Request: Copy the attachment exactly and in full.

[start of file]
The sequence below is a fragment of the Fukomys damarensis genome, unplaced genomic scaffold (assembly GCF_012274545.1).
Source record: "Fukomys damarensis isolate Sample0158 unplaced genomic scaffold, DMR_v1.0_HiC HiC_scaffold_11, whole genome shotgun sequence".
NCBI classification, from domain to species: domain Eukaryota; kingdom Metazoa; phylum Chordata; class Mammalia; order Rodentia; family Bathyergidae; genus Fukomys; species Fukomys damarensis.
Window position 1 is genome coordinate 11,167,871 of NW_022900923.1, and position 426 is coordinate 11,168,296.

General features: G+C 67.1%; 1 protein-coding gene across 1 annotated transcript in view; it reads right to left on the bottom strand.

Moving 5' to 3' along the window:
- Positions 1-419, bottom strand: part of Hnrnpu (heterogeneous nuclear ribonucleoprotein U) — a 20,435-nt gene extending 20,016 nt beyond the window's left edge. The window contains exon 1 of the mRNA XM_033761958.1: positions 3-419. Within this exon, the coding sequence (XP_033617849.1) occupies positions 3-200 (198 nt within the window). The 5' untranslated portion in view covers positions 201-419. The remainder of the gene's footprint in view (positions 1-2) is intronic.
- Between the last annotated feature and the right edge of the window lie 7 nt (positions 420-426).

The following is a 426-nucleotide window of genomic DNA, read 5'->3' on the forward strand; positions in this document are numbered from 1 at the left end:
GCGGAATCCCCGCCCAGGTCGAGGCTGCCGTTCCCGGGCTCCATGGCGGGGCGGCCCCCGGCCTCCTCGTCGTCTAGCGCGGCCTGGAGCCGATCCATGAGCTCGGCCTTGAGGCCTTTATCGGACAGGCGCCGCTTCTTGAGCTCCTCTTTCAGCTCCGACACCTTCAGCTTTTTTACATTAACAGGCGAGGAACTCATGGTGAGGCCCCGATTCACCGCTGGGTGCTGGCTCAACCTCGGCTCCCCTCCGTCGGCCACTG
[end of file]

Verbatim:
The sequence below is a fragment of the Fukomys damarensis genome, unplaced genomic scaffold (assembly GCF_012274545.1).
Source record: "Fukomys damarensis isolate Sample0158 unplaced genomic scaffold, DMR_v1.0_HiC HiC_scaffold_11, whole genome shotgun sequence".
NCBI classification, from domain to species: domain Eukaryota; kingdom Metazoa; phylum Chordata; class Mammalia; order Rodentia; family Bathyergidae; genus Fukomys; species Fukomys damarensis.
Window position 1 is genome coordinate 11,167,871 of NW_022900923.1, and position 426 is coordinate 11,168,296.

General features: G+C 67.1%; 1 protein-coding gene across 1 annotated transcript in view; it reads right to left on the bottom strand.

Moving 5' to 3' along the window:
- Positions 1-419, bottom strand: part of Hnrnpu (heterogeneous nuclear ribonucleoprotein U) — a 20,435-nt gene extending 20,016 nt beyond the window's left edge. The window contains exon 1 of the mRNA XM_033761958.1: positions 3-419. Within this exon, the coding sequence (XP_033617849.1) occupies positions 3-200 (198 nt within the window). The 5' untranslated portion in view covers positions 201-419. The remainder of the gene's footprint in view (positions 1-2) is intronic.
- Between the last annotated feature and the right edge of the window lie 7 nt (positions 420-426).

The following is a 426-nucleotide window of genomic DNA, read 5'->3' on the forward strand; positions in this document are numbered from 1 at the left end:
GCGGAATCCCCGCCCAGGTCGAGGCTGCCGTTCCCGGGCTCCATGGCGGGGCGGCCCCCGGCCTCCTCGTCGTCTAGCGCGGCCTGGAGCCGATCCATGAGCTCGGCCTTGAGGCCTTTATCGGACAGGCGCCGCTTCTTGAGCTCCTCTTTCAGCTCCGACACCTTCAGCTTTTTTACATTAACAGGCGAGGAACTCATGGTGAGGCCCCGATTCACCGCTGGGTGCTGGCTCAACCTCGGCTCCCCTCCGTCGGCCACTG